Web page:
I find it impossible to believe that Matlow would not have realized Byford’s text message had errors in it. It’s no secret that Councillor Matlow has yearned to be on the board of the TTC. I’m sure the man salivates over the sensitive information he’d have access to if he had a board position, and dreams of ways he could twist and sensationalize it. Instead of questioning Byford on the obvious mistake in his text message – which most councillors would have done, Matlow hid the text message, putting it into his arsenal to be used at a later date. (Who would save a text message for over a year if they didn’t want to use it for something devious?)

But, let me take this back to journalistic integrity – because the real issue is apparent on any given day at city hall. Those of us in the media cringe when we see Councillor Matlow and reporter Jennifer Pagliaro whispering and snickering together in council chambers. Don’t get me wrong, councillors and reporters talk all the time, but to see the two of them together constantly sends off warning bells. And to read an article today by Pagliaro that so obviously props up Matlow by sensationalizing this ridiculous text message has me shaking my head.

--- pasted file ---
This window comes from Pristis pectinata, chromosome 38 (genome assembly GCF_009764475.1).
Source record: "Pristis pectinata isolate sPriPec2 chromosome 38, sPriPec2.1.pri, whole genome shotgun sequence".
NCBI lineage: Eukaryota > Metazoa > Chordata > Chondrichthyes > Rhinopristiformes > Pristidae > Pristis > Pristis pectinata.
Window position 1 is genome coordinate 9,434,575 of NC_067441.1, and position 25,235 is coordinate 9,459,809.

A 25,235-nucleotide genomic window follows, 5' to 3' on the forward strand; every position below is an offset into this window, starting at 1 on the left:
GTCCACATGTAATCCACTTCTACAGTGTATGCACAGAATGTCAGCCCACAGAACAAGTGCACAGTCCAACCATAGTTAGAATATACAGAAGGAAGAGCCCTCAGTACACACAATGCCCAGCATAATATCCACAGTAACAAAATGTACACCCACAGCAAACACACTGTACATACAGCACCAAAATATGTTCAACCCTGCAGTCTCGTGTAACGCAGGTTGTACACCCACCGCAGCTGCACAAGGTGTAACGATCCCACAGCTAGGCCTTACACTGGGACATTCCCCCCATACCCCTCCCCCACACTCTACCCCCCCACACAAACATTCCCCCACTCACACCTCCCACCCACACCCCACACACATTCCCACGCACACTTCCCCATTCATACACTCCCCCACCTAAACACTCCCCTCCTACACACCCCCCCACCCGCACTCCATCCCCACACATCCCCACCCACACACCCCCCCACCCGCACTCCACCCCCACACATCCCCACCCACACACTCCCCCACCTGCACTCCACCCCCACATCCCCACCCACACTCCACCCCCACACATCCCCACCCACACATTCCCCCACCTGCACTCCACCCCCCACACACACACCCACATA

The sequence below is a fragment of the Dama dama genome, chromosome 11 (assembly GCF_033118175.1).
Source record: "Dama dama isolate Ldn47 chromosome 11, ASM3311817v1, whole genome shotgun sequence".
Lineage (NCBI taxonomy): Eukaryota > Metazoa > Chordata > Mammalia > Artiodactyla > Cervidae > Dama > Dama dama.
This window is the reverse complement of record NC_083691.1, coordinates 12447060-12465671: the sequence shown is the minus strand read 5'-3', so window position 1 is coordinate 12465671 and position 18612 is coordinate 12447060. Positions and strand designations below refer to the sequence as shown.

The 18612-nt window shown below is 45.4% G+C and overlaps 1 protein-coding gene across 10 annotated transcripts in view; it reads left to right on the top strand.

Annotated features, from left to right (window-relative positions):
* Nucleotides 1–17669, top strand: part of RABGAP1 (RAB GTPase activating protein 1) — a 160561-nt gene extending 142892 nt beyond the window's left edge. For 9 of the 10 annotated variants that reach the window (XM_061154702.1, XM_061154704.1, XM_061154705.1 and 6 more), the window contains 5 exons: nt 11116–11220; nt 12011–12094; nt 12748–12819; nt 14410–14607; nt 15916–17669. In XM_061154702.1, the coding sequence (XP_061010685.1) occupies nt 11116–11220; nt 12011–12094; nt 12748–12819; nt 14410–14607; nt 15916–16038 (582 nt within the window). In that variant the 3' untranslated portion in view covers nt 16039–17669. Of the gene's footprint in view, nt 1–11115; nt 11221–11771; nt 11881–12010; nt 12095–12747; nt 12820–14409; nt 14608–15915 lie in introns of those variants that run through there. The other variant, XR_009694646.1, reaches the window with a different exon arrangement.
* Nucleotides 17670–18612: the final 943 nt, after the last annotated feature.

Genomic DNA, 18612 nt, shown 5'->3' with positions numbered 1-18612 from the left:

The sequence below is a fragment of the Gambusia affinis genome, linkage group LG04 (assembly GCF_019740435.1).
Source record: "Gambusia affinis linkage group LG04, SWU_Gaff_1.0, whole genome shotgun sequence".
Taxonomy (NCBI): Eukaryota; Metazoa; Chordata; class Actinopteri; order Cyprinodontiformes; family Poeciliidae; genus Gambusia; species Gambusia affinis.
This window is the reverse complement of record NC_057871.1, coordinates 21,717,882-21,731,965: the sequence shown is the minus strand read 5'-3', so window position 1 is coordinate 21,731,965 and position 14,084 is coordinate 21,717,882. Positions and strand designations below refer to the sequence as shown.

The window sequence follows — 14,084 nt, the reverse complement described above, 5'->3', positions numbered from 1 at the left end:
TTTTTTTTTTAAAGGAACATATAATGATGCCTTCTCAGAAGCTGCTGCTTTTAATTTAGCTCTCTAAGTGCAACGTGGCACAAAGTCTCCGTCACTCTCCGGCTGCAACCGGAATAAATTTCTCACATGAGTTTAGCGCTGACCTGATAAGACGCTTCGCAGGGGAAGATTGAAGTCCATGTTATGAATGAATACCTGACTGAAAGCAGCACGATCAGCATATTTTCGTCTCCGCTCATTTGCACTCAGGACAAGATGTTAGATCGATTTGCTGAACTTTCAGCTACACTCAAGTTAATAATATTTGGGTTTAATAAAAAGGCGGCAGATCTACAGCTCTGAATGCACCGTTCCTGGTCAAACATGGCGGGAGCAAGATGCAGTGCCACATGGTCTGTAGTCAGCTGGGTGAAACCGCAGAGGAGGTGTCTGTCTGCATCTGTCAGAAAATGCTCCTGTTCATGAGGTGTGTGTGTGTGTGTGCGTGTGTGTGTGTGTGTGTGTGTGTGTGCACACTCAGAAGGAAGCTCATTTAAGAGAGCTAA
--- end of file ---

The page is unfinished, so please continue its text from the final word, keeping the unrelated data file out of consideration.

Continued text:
Many of us in the media have watched Matlow try to stir up controversy over the Scarborough subway, he’s suggested scandal and corruption since he first realized it would get him on the news. I wouldn’t doubt he’s behind those who pushed for an Auditor General investigation – but that issue backfired on him! The auditors report clearly states that there was no evidence that the TTC CEO Andy Byford or his staff deliberately misled council, or were influenced in any way by the Mayors office. It found that in fact there was no political interference at all.